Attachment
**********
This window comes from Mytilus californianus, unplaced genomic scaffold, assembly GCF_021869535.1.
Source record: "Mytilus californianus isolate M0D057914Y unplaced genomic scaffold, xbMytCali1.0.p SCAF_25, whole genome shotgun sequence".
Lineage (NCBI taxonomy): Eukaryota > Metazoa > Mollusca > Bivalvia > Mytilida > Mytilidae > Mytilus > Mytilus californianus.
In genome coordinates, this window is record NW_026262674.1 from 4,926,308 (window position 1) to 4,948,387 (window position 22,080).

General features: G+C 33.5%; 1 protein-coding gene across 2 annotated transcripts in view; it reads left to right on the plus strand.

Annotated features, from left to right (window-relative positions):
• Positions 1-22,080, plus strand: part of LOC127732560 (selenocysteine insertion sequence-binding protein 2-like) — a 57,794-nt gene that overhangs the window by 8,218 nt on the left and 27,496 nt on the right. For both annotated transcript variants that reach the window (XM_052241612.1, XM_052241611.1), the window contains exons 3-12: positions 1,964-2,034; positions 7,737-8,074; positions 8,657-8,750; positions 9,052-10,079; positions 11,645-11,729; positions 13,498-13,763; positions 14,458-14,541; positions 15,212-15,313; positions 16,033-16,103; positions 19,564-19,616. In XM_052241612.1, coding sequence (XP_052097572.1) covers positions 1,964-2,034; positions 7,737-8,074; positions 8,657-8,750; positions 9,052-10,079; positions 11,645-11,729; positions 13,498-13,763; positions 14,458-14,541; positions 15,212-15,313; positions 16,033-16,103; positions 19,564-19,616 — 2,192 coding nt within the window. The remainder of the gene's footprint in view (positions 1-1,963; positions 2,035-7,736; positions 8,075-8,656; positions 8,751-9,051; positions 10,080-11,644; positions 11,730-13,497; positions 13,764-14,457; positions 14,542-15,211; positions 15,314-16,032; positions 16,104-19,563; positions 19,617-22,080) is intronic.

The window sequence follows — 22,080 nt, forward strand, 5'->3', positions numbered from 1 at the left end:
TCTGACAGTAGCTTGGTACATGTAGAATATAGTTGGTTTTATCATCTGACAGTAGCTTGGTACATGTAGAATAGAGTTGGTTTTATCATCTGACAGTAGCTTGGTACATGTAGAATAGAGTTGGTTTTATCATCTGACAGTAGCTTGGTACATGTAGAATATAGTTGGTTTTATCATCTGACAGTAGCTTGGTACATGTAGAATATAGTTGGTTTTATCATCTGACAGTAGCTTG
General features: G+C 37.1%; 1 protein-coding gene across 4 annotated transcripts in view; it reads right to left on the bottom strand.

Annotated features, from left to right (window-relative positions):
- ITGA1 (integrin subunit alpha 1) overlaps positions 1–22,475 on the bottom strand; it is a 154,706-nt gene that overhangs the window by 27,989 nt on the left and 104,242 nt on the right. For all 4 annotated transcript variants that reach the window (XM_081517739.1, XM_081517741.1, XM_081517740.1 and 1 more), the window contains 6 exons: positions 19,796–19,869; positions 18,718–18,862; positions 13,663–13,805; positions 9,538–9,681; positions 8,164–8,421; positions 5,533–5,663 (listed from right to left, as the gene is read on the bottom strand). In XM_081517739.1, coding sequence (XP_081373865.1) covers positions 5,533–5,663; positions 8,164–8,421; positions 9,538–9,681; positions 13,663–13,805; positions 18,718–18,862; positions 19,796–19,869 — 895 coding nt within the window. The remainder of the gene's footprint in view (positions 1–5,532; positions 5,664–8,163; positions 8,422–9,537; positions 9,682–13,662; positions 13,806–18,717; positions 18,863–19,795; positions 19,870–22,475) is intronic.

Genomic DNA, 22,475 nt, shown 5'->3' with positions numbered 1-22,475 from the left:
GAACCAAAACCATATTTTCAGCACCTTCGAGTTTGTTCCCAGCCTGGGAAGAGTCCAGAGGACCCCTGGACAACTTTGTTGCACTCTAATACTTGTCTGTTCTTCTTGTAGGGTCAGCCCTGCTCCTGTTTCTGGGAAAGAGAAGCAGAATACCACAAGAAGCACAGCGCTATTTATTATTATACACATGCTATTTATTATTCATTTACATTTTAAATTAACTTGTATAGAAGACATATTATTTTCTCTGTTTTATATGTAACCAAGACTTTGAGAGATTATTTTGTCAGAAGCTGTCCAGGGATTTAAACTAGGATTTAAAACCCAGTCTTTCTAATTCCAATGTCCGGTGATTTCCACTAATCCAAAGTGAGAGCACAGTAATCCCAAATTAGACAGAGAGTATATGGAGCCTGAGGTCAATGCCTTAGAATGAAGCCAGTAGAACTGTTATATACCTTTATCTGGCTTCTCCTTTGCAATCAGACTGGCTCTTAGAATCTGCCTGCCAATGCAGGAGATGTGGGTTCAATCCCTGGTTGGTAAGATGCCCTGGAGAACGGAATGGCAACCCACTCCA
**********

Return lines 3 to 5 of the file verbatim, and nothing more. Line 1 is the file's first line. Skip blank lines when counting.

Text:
Lineage (NCBI taxonomy): Eukaryota > Metazoa > Mollusca > Bivalvia > Mytilida > Mytilidae > Mytilus > Mytilus californianus.
In genome coordinates, this window is record NW_026262674.1 from 4,926,308 (window position 1) to 4,948,387 (window position 22,080).

General features: G+C 33.5%; 1 protein-coding gene across 2 annotated transcripts in view; it reads left to right on the plus strand.